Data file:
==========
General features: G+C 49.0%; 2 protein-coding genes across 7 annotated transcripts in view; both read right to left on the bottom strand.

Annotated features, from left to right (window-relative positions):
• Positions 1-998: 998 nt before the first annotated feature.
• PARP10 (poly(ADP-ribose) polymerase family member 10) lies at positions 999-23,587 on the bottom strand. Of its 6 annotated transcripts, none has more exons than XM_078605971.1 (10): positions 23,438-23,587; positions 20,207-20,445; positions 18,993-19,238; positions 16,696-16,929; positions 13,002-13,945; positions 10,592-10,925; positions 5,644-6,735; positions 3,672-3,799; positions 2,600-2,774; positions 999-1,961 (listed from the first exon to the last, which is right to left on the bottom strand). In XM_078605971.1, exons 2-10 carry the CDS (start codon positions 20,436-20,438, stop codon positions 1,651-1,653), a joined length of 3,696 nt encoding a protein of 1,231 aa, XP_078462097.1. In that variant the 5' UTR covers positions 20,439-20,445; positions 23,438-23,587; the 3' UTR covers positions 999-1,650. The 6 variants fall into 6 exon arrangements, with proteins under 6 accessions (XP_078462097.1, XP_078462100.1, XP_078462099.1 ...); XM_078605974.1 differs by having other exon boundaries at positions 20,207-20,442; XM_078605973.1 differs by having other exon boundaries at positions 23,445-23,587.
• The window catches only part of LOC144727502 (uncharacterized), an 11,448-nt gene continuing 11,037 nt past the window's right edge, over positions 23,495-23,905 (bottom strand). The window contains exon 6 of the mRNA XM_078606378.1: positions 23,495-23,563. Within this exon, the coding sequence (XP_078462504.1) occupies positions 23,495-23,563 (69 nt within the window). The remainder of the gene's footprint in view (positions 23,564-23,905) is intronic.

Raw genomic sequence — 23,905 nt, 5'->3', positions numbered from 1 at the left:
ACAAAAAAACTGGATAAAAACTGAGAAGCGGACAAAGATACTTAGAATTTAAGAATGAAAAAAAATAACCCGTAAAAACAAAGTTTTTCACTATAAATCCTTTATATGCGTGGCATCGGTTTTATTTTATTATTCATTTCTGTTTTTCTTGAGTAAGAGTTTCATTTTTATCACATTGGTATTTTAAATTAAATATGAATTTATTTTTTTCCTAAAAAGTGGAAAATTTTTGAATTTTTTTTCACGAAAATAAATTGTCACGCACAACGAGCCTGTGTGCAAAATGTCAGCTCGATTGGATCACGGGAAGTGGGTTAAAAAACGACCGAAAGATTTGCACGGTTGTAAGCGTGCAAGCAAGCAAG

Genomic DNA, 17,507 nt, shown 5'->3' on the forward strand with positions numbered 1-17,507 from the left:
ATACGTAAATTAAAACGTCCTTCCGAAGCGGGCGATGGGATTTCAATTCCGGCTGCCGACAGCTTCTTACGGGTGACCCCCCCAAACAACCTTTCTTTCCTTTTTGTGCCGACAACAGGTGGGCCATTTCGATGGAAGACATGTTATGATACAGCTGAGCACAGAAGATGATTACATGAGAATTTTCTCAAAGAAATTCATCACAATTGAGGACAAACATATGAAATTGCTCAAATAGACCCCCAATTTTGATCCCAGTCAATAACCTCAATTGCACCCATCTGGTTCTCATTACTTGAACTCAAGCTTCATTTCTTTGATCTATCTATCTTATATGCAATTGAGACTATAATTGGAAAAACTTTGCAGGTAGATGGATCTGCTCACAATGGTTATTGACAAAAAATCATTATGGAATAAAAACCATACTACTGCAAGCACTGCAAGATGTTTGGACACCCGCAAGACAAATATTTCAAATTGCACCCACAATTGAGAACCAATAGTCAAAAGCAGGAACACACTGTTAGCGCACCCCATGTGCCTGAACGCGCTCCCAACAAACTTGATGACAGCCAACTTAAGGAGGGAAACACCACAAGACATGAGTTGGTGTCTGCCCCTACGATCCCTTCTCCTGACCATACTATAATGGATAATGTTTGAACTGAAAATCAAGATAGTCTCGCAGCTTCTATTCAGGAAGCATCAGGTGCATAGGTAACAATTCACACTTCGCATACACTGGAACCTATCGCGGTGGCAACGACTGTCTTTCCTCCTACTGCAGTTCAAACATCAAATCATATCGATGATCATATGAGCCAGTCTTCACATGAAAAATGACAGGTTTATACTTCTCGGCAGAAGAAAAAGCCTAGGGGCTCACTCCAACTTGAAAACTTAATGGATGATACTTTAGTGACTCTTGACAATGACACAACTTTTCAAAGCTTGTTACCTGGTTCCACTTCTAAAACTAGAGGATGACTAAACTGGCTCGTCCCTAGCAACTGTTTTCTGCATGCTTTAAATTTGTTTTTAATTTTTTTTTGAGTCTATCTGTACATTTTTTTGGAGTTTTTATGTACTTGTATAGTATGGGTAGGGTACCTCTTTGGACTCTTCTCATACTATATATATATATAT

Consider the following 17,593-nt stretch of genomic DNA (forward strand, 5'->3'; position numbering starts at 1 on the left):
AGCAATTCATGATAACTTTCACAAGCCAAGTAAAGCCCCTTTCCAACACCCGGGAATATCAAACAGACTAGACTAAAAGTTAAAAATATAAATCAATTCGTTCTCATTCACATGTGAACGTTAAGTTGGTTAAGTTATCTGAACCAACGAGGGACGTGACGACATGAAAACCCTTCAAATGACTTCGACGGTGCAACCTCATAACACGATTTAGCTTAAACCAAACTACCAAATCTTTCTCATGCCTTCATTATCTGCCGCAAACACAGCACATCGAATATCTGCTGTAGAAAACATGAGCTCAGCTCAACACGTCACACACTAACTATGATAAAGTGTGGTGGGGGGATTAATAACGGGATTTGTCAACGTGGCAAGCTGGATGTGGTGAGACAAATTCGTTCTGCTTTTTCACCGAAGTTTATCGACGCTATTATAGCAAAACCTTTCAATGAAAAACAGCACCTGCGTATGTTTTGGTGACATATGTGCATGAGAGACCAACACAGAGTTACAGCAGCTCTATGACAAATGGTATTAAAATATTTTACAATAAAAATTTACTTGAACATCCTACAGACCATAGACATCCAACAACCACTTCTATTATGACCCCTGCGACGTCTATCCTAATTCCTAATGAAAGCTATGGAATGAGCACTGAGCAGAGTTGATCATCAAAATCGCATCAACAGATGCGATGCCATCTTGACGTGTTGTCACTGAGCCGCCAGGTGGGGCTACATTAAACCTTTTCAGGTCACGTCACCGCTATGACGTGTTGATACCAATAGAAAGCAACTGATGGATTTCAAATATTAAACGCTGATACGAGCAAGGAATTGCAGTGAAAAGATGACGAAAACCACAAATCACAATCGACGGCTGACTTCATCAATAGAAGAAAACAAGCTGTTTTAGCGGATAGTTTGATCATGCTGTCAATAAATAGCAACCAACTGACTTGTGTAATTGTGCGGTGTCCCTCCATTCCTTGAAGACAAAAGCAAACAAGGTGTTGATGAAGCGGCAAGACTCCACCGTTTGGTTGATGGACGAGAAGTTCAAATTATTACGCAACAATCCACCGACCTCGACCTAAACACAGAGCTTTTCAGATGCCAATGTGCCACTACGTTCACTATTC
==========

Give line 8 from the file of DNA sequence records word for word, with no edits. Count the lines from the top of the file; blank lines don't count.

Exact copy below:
Genomic DNA, 17,507 nt, shown 5'->3' on the forward strand with positions numbered 1-17,507 from the left: